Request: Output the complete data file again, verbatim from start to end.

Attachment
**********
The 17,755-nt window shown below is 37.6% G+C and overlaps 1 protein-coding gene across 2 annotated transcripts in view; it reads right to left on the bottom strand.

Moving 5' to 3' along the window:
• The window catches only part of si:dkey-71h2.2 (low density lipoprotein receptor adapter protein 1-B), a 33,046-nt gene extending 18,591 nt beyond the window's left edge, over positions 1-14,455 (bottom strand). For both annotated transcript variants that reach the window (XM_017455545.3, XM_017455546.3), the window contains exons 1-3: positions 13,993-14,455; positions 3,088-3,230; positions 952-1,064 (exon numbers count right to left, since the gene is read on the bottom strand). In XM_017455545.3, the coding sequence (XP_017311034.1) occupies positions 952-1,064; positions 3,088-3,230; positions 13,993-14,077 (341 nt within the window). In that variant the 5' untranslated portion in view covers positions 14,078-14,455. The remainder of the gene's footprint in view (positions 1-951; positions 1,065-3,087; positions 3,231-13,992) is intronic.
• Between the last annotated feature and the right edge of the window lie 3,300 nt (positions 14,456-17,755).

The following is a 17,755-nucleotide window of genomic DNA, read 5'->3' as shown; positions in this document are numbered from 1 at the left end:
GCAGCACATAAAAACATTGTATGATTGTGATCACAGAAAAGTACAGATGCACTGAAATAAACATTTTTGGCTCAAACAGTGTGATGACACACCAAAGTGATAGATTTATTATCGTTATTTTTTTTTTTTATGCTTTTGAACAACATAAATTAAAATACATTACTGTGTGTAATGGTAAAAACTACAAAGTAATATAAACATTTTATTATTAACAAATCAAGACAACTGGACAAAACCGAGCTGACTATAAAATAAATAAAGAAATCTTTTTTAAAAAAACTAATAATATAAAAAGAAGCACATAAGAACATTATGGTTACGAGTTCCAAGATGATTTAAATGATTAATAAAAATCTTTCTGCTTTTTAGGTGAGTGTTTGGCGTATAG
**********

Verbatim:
The 17,755-nt window shown below is 37.6% G+C and overlaps 1 protein-coding gene across 2 annotated transcripts in view; it reads right to left on the bottom strand.

Moving 5' to 3' along the window:
• The window catches only part of si:dkey-71h2.2 (low density lipoprotein receptor adapter protein 1-B), a 33,046-nt gene extending 18,591 nt beyond the window's left edge, over positions 1-14,455 (bottom strand). For both annotated transcript variants that reach the window (XM_017455545.3, XM_017455546.3), the window contains exons 1-3: positions 13,993-14,455; positions 3,088-3,230; positions 952-1,064 (exon numbers count right to left, since the gene is read on the bottom strand). In XM_017455545.3, the coding sequence (XP_017311034.1) occupies positions 952-1,064; positions 3,088-3,230; positions 13,993-14,077 (341 nt within the window). In that variant the 5' untranslated portion in view covers positions 14,078-14,455. The remainder of the gene's footprint in view (positions 1-951; positions 1,065-3,087; positions 3,231-13,992) is intronic.
• Between the last annotated feature and the right edge of the window lie 3,300 nt (positions 14,456-17,755).

The following is a 17,755-nucleotide window of genomic DNA, read 5'->3' as shown; positions in this document are numbered from 1 at the left end:
GCAGCACATAAAAACATTGTATGATTGTGATCACAGAAAAGTACAGATGCACTGAAATAAACATTTTTGGCTCAAACAGTGTGATGACACACCAAAGTGATAGATTTATTATCGTTATTTTTTTTTTTTATGCTTTTGAACAACATAAATTAAAATACATTACTGTGTGTAATGGTAAAAACTACAAAGTAATATAAACATTTTATTATTAACAAATCAAGACAACTGGACAAAACCGAGCTGACTATAAAATAAATAAAGAAATCTTTTTTAAAAAAACTAATAATATAAAAAGAAGCACATAAGAACATTATGGTTACGAGTTCCAAGATGATTTAAATGATTAATAAAAATCTTTCTGCTTTTTAGGTGAGTGTTTGGCGTATAG